To explain the concept better, we’ll expand our leave request example to implement a state machine.

4. Enums as State Machines

We’ll focus on the enum implementation of state machines in Java. Other implementations are possible, and we’ll compare them in the next section.

The main point of state machine implementation using an enum is that we don’t have to deal with explicitly setting the states. Instead, we can just provide the logic on how to transition from one state to the next one. Let’s dive right in:

public enum LeaveRequestState {

    Submitted {
        @Override
        public LeaveRequestState nextState() {
            return Escalated;
        }

        @Override
        public String responsiblePerson() {
            return "Employee";
        }
    },
    Escalated {
        @Override
        public LeaveRequestState nextState() {
            return Approved;
        }

        @Override
        public String responsiblePerson() {
            return "Team Leader";
        }
    },
    Approved {
        @Override
        public LeaveRequestState nextState() {
            return this;
        }

        @Override
        public String responsiblePerson() {
            return "Department Manager";
        }
    };

    public abstract LeaveRequestState nextState(); 
    public abstract String responsiblePerson();
}

In this example, the state machine transitions are implemented using the enum’s abstract methods. More precisely, using the nextState() on each enum constant, we specify the transition to the next state. If needed, we can also implement a previousState() method.

Below is a test to check our implementation:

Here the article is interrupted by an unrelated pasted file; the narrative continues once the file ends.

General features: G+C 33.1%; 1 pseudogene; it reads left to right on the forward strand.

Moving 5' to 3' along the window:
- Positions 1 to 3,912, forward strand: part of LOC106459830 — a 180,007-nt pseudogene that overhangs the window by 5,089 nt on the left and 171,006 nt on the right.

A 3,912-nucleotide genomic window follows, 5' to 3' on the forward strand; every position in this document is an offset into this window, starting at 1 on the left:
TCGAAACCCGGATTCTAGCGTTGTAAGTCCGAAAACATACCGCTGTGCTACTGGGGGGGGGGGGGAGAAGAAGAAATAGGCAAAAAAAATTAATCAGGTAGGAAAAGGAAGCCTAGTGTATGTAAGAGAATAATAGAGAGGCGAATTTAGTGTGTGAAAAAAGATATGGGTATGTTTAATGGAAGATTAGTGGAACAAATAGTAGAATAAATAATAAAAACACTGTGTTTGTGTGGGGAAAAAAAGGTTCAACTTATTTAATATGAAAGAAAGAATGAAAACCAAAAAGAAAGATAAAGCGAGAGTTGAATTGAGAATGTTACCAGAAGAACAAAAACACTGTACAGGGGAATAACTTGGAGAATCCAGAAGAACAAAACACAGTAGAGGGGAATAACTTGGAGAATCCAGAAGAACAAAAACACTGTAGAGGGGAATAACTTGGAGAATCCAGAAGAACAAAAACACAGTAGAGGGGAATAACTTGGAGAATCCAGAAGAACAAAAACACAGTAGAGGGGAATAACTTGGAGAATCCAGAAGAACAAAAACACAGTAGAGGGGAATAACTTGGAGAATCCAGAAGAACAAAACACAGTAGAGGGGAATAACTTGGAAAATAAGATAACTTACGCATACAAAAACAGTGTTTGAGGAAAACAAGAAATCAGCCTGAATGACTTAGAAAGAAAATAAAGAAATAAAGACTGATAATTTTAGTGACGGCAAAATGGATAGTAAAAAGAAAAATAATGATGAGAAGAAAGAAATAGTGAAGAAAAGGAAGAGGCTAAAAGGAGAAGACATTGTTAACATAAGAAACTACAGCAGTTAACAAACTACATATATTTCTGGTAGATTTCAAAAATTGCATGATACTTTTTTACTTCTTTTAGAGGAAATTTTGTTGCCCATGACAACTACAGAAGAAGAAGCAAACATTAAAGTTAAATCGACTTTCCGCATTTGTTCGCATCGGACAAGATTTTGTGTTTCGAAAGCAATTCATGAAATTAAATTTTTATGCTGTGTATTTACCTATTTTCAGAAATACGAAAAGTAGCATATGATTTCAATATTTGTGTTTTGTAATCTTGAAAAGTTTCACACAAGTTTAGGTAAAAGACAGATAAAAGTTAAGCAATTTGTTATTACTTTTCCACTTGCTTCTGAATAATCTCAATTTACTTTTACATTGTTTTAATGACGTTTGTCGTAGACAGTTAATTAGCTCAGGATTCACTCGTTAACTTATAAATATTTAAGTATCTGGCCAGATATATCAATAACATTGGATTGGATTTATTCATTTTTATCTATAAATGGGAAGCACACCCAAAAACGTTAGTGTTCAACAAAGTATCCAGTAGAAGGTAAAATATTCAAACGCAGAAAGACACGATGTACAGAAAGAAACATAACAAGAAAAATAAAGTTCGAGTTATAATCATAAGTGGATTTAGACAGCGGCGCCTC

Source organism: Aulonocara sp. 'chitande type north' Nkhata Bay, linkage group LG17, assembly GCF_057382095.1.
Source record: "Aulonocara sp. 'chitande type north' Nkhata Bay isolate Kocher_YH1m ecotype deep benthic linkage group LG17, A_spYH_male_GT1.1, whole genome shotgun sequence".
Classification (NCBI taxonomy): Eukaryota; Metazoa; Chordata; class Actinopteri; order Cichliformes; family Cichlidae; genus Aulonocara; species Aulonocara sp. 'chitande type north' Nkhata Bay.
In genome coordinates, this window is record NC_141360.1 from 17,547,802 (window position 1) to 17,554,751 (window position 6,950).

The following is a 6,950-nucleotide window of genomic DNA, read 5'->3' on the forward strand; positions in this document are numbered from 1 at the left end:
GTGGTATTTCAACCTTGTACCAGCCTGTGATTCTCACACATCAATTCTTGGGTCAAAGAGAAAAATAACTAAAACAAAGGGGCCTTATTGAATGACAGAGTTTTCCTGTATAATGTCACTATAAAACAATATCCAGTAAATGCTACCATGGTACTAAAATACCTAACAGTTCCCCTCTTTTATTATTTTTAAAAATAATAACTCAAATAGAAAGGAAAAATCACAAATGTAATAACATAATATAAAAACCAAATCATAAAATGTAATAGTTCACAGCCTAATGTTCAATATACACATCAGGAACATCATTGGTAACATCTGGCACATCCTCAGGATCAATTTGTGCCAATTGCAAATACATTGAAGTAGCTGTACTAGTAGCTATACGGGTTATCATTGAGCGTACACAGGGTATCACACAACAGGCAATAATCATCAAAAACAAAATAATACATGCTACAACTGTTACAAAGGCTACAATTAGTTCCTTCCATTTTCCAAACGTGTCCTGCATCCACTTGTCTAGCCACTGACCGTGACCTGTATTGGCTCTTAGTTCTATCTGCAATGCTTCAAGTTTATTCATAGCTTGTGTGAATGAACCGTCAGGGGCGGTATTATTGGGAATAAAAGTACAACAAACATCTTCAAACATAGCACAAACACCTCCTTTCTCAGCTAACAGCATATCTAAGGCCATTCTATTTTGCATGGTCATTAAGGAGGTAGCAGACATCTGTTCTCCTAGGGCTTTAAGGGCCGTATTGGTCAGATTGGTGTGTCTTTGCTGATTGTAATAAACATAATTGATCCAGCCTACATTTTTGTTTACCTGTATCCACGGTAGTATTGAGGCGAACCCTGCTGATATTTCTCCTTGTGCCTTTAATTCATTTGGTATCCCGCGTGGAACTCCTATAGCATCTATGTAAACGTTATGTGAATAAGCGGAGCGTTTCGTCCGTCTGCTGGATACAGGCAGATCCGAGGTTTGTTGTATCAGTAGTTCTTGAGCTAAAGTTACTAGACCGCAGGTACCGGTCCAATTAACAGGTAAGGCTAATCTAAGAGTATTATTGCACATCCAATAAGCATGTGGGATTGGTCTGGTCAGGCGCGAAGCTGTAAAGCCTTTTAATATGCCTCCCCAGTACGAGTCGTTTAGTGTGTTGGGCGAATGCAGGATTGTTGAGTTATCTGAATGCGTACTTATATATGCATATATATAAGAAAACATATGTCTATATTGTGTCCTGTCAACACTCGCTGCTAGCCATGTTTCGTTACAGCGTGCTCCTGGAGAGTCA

LeaveRequestState state = LeaveRequestState.Submitted;

state = state.nextState();
assertEquals(LeaveRequestState.Escalated, state);

state = state.nextState();
assertEquals(LeaveRequestState.Approved, state);

state = state.nextState();
assertEquals(LeaveRequestState.Approved, state);

We start the leave request in the Submitted initial state. We then verify the state transitions by using the nextState() method we implemented above.

Note that since Approved is the final state, no other transition can happen.

5. Advantages of Implementing State Machines with Java Enums

The implementation of state machines with interfaces and implementation classes can be a significant amount of code to develop and maintain.

Since a Java enum is, in its simplest form, a list of constants, we can use an enum to define our states. And since an enum can also contain behavior, we can use methods to provide the transition implementation between states.

Having all the logic in a simple enum allows for a clean and straightforward solution.

6. Conclusion

In this article, we looked at state machines and how they can be implemented in Java using Enums. We gave an example and tested it.

Eventually, we also discussed the advantages of using enums to implement state machines. As an alternative to the interface and implementation solution, enums provide a cleaner and easier-to-understand implementation of state machines.

As always, all of the code snippets mentioned in this article can be found in on our GitHub repository.

Java bottom

I just announced the new Learn Spring course, focused on the fundamentals of Spring 5 and Spring Boot 2:

>> CHECK OUT THE COURSE